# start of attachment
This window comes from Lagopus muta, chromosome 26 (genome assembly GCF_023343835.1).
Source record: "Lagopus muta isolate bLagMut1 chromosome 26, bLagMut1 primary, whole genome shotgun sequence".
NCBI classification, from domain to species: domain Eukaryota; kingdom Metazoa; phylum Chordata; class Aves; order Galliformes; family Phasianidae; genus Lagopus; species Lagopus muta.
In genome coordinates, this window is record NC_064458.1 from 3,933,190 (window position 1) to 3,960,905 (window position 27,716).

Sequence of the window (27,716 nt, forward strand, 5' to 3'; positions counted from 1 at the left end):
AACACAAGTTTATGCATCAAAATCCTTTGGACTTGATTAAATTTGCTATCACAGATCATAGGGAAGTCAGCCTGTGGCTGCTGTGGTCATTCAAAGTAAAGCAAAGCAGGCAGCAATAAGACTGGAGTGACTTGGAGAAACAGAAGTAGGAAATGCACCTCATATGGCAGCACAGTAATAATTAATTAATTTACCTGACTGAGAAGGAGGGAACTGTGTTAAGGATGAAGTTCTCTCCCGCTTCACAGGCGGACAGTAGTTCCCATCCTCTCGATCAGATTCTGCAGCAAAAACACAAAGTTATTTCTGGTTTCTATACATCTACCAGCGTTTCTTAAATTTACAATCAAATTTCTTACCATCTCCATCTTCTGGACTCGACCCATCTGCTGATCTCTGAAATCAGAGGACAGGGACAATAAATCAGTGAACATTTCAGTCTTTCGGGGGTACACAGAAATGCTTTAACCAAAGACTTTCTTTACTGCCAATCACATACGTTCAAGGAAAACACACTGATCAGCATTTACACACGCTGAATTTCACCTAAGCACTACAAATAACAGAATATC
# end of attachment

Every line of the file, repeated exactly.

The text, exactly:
This window comes from Lagopus muta, chromosome 26 (genome assembly GCF_023343835.1).
Source record: "Lagopus muta isolate bLagMut1 chromosome 26, bLagMut1 primary, whole genome shotgun sequence".
NCBI classification, from domain to species: domain Eukaryota; kingdom Metazoa; phylum Chordata; class Aves; order Galliformes; family Phasianidae; genus Lagopus; species Lagopus muta.
In genome coordinates, this window is record NC_064458.1 from 3,933,190 (window position 1) to 3,960,905 (window position 27,716).

Sequence of the window (27,716 nt, forward strand, 5' to 3'; positions counted from 1 at the left end):
AACACAAGTTTATGCATCAAAATCCTTTGGACTTGATTAAATTTGCTATCACAGATCATAGGGAAGTCAGCCTGTGGCTGCTGTGGTCATTCAAAGTAAAGCAAAGCAGGCAGCAATAAGACTGGAGTGACTTGGAGAAACAGAAGTAGGAAATGCACCTCATATGGCAGCACAGTAATAATTAATTAATTTACCTGACTGAGAAGGAGGGAACTGTGTTAAGGATGAAGTTCTCTCCCGCTTCACAGGCGGACAGTAGTTCCCATCCTCTCGATCAGATTCTGCAGCAAAAACACAAAGTTATTTCTGGTTTCTATACATCTACCAGCGTTTCTTAAATTTACAATCAAATTTCTTACCATCTCCATCTTCTGGACTCGACCCATCTGCTGATCTCTGAAATCAGAGGACAGGGACAATAAATCAGTGAACATTTCAGTCTTTCGGGGGTACACAGAAATGCTTTAACCAAAGACTTTCTTTACTGCCAATCACATACGTTCAAGGAAAACACACTGATCAGCATTTACACACGCTGAATTTCACCTAAGCACTACAAATAACAGAATATC